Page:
A noise survey involves taking noise measurements throughout an entire plant or a particular section to identify noisy areas. A survey is used to establish whether employees are being exposed to noise levels exceeding the exposure limits set by the regulations (in the UK, the Control of Noise at Work Regulations 2005) or even the limits set by the company.
If you are not sure about the Law or noise limits that apply to your industry, please refer to our previous blogs here or consult the advice on the HSE website. It is worth noting that the UK is not alone in this and that numerous countries have developed workplace standards to ensure that the average level to which an employee is exposed during an 8 hour day does not exceed 85dB(A).
So, why carry out a noise survey?
Noise surveys provide useful information which enables a safety professional to identify:
- Areas where employees are likely to be exposed to harmful levels of noise
- Machines and equipment which generate harmful levels of noise
- Operatives who might be exposed to unacceptable noise levels
- Corrective actions which may include noise control options to reduce noise exposure
A noise survey is conducted in an environment where noise is likely to be harmful such as, for example, an assembly line or workshop. In most instances, a noise survey will involve measuring noise levels with a sound level meter. Noise level readings are taken at a suitable number of positions around the noisy area. A noise map can be produced by drawing lines on a sketch between points of equal sound level. Noise survey maps provide very useful data by clearly identifying zones where there are noise hazards.
What’s involved in a noise survey?
There are two basic types of sound meter – integrated and direct reading meters. Meters which integrate the reading provide an average over a particular period of time, which is an essential technique where there are large variations in sound levels. This value is known as the continuous equivalent noise level or Leq which is normally measured or normalised over an 8 hour period.
The sound level meter, or indeed any noise measurement device, must be calibrated before and after each measurement session. To take measurements, the sound level meter is held at arm’s length at the ear height for those exposed to the noise. Remember to make a measurement at each ear!
When assessing the risk of loss of hearing, the microphone position should be as close as possible to the ear of the operative for whose benefit the noise exposure data is being taken. For a stationary worker, the microphone should be positioned above the shoulder or as near as possible. If the employee works in a standing position, the microphone should be positioned preferably 1.5 metres above the floor. Finally, if the employee works in a sitting position, the microphone should be positioned at 1 metre above the floor.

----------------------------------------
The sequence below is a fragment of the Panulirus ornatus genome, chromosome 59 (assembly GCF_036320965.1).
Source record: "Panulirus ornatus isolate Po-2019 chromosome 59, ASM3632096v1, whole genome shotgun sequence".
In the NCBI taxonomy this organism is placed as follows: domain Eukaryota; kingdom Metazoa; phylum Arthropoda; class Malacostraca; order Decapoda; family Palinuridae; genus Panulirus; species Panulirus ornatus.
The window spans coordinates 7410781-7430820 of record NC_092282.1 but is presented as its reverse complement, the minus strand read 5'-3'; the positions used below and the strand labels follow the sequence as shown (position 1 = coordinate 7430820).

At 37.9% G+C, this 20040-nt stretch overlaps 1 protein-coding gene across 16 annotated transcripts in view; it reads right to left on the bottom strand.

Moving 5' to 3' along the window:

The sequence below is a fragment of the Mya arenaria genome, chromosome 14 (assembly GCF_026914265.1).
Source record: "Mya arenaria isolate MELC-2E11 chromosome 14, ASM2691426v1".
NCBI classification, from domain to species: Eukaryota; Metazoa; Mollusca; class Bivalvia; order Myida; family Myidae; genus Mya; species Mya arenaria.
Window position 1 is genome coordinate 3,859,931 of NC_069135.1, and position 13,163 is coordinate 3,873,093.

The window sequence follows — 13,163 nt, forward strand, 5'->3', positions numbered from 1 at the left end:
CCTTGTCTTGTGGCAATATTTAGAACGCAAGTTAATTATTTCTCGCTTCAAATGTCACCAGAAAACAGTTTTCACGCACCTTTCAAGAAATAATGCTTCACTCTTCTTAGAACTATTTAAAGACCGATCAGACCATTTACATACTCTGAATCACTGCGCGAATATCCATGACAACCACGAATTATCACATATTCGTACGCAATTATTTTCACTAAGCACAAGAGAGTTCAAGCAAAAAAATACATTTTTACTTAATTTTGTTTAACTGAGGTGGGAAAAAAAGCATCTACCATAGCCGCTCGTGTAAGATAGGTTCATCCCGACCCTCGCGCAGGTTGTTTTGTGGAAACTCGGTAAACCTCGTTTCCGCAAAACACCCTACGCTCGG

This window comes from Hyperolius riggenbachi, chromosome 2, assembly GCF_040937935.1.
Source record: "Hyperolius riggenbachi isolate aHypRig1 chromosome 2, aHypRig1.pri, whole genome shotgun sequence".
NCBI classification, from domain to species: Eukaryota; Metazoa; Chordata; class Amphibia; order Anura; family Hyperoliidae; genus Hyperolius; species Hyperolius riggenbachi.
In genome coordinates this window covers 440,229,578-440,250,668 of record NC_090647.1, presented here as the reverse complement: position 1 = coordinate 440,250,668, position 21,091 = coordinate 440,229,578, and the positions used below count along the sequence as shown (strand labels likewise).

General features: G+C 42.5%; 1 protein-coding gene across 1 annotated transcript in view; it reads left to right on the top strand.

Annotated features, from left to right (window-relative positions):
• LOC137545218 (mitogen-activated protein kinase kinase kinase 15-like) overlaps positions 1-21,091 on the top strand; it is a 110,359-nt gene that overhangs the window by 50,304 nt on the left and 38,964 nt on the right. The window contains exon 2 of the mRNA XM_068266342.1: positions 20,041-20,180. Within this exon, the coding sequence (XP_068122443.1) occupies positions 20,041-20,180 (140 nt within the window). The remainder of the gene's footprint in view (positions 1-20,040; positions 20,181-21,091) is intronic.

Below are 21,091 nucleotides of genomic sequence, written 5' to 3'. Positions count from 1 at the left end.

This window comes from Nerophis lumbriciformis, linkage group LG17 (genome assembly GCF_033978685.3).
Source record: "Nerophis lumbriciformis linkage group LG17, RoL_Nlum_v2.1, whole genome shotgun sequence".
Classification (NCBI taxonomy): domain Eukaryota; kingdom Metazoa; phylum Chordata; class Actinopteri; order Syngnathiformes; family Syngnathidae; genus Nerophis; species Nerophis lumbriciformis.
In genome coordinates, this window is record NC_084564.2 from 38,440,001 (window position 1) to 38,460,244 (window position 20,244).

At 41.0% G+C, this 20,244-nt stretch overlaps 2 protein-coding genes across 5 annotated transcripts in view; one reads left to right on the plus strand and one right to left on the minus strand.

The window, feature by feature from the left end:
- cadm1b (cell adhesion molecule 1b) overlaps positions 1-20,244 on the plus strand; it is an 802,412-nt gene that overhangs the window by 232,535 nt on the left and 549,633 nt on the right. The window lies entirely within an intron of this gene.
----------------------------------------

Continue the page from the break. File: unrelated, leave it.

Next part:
In working environments with impulse, intermittent or variable noise levels, (but also in cases where a worker’s movements cannot be followed or accompanied), the sound level meter is not designed to determine a person’s average exposure to noise over the entire or part of the shift. One solution is to use a Personal Sound Exposure Meter (PSEM) which sits on the shoulder of the selected operator and records the noise exposure, then statistically determines noise over similar exposure groups. Personal noise dosemeters can be worn for a single day or over a few working days depending on the consistency of the tasks performed each day. In this case, there is no need for the person responsible for taking the noise measurements to be in attendance. The noise data will be collected and downloaded for analysis at the end of the measurement period.
If you already have your own noise measurement equipment, you will be familiar with the process. If you are in the early stages of implementation, you may want to research this further and attend a short course to refresh your knowledge or learn about the technique further. Why not join one of our noise at work awareness courses and learn from practising acousticians the basics of a noise survey before you conduct one in your own workplace?
Can’t wait? Call Pulsar Instruments now on 01723 518011 and we will be happy to answer your questions.
Related products of interests:
- Managing the risk with a noise assessment
- Is an integrating sound level meter right for my business?
- Best SPL meter for basic noise assessments
This blog appeared first on Pulsar Instruments’ website on 22nd Feb 2016 ©Pulsar Instruments 2016. Un-authorised use and/or duplication of the above content or picture without express and written permission from this blog’s author and/or owner is strictly prohibited. Excerpts and links may be used, provided that full and clear credit is given to Pulsar Instruments with appropriate and specific direction to the original content.